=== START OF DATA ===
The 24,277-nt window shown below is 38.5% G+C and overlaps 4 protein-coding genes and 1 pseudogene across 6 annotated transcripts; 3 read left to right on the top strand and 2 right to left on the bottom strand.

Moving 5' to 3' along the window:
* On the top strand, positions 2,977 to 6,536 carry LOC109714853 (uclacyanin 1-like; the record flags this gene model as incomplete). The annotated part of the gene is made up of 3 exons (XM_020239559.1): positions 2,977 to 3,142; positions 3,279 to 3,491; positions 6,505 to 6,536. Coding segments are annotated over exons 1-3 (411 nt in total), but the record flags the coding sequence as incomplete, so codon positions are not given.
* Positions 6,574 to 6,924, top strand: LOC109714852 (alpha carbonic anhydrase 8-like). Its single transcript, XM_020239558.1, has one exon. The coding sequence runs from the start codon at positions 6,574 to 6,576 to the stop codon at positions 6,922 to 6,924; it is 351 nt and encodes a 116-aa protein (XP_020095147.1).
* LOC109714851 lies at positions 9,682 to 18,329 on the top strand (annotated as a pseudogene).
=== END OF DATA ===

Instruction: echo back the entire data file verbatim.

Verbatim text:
The 24,277-nt window shown below is 38.5% G+C and overlaps 4 protein-coding genes and 1 pseudogene across 6 annotated transcripts; 3 read left to right on the top strand and 2 right to left on the bottom strand.

Moving 5' to 3' along the window:
* On the top strand, positions 2,977 to 6,536 carry LOC109714853 (uclacyanin 1-like; the record flags this gene model as incomplete). The annotated part of the gene is made up of 3 exons (XM_020239559.1): positions 2,977 to 3,142; positions 3,279 to 3,491; positions 6,505 to 6,536. Coding segments are annotated over exons 1-3 (411 nt in total), but the record flags the coding sequence as incomplete, so codon positions are not given.
* Positions 6,574 to 6,924, top strand: LOC109714852 (alpha carbonic anhydrase 8-like). Its single transcript, XM_020239558.1, has one exon. The coding sequence runs from the start codon at positions 6,574 to 6,576 to the stop codon at positions 6,922 to 6,924; it is 351 nt and encodes a 116-aa protein (XP_020095147.1).
* LOC109714851 lies at positions 9,682 to 18,329 on the top strand (annotated as a pseudogene).